US, Singapore share information on scientist's death

Singapore and US investigators have begun sharing information on the controversial death of an American scientist found hanged in the city-state last year, the Singapore police confirmed on Friday.

The case involves Shane Todd, whose parents believe he was murdered in connection with his work for a Singapore institute with alleged links to a Chinese firm suspected of espionage activities by Washington.

Singapore police investigators reported Todd's death as a suicide but US officials are pressing for a deeper investigation.

The Singapore Police Force (SPF) and the US Embassy in Singapore issued separate statements on Thursday saying their law enforcement officials met in Singapore on March 18 to discuss the Todd case.

A police spokesman confirmed on Friday that the SPF and the US Federal Bureau of Investigation had begun sharing information on the case.

In its statement, the US Embassy said "productive, forthright" discussions took place but declined to give further details.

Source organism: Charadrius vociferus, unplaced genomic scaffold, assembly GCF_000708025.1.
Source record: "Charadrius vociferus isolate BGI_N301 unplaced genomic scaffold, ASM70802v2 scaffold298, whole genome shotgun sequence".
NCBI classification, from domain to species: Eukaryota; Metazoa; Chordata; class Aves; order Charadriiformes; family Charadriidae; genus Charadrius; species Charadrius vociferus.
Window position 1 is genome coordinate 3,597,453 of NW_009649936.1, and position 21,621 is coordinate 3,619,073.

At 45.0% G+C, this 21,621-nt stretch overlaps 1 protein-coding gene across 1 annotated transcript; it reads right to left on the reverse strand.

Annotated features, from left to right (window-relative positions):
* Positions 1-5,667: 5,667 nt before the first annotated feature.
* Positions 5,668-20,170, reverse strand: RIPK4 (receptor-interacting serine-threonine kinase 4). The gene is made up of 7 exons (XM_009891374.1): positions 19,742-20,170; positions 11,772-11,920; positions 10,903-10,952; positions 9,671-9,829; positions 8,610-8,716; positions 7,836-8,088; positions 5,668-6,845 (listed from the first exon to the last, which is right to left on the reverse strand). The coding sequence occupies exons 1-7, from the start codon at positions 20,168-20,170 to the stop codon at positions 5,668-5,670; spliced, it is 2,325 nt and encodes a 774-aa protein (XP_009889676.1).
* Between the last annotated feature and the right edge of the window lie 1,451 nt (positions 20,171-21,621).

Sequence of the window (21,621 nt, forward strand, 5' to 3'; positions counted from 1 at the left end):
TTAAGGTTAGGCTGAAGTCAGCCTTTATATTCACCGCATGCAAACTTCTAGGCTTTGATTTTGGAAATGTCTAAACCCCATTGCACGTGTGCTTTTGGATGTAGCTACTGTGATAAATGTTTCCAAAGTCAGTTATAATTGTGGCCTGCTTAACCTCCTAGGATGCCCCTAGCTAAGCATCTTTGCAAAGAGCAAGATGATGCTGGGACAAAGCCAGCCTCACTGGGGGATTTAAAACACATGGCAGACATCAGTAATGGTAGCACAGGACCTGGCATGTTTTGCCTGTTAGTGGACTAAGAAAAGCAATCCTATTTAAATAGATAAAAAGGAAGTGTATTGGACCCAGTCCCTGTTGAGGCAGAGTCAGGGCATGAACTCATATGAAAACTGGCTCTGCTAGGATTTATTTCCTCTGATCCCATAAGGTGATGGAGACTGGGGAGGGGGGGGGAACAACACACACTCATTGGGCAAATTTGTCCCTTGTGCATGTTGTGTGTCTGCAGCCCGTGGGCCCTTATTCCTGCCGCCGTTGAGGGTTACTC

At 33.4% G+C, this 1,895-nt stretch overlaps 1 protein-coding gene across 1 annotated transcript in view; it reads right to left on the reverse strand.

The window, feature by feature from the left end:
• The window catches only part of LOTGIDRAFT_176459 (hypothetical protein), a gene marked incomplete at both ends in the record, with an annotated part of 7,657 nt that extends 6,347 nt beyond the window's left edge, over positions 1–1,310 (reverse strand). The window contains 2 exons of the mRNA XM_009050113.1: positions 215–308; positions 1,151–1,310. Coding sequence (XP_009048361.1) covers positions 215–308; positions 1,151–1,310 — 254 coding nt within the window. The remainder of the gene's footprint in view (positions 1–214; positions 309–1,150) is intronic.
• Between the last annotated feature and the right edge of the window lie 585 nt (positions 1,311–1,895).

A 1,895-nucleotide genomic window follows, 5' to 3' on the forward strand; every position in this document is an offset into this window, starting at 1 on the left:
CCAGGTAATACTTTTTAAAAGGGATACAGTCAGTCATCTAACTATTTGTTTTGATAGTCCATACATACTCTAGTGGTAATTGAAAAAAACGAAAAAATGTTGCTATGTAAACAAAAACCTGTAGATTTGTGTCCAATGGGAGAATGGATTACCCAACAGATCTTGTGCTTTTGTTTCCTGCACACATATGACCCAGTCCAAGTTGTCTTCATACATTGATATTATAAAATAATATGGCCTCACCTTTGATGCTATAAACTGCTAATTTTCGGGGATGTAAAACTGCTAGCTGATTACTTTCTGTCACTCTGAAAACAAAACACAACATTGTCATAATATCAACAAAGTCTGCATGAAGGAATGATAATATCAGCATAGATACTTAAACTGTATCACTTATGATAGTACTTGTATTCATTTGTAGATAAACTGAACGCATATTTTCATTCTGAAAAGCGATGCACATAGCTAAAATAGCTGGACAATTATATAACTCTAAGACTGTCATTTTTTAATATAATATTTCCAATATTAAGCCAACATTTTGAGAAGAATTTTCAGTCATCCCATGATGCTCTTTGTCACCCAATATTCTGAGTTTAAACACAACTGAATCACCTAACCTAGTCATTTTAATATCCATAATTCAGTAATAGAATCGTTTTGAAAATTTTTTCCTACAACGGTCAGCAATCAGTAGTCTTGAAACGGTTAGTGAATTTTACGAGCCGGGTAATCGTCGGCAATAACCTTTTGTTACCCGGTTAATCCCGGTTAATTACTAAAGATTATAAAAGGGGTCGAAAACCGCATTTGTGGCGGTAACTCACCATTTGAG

"This case is ongoing and led by Singapore law enforcement authorities. For that reason we will not comment on the details of our discussions or speculate on the outcome of the investigation."

Under Singapore law, the cause of death is to be officially declared by a coroner's inquest. No date has been set for the process.

Todd, a researcher at Singapore's state-linked Institute of Microelectronics (IME), was found hanged in his flat in June 2012. He was 31.

Todd's family claims he may have been murdered because he was working on a project involving China's Huawei Technologies.

A US congressional committee last year labelled Huawei and ZTE, another Chinese telecom firm, as potential national security threats that should be barred from government contracts and from acquiring US firms.

IME and Huawei have said that talks on a joint collaboration did not progress beyond preliminary stages.

IME has also said that the institute and Todd were never involved in any secret research project and welcomed a US audit of its internal processes.

The discussions between the two countries' law enforcers followed a visit to Washington last week by Singapore Foreign Minister K. Shanmugam during which he met with his counterpart John Kerry and Attorney General Eric Holder.

Shanmugam also held talks with Senator Max Baucus, from the Todd family's home state of Montana, who has called for US involvement in the investigation.

The Financial Times reported in February that Todd was working on a project using gallium nitride (GaN), a semiconductor material with military and commercial applications.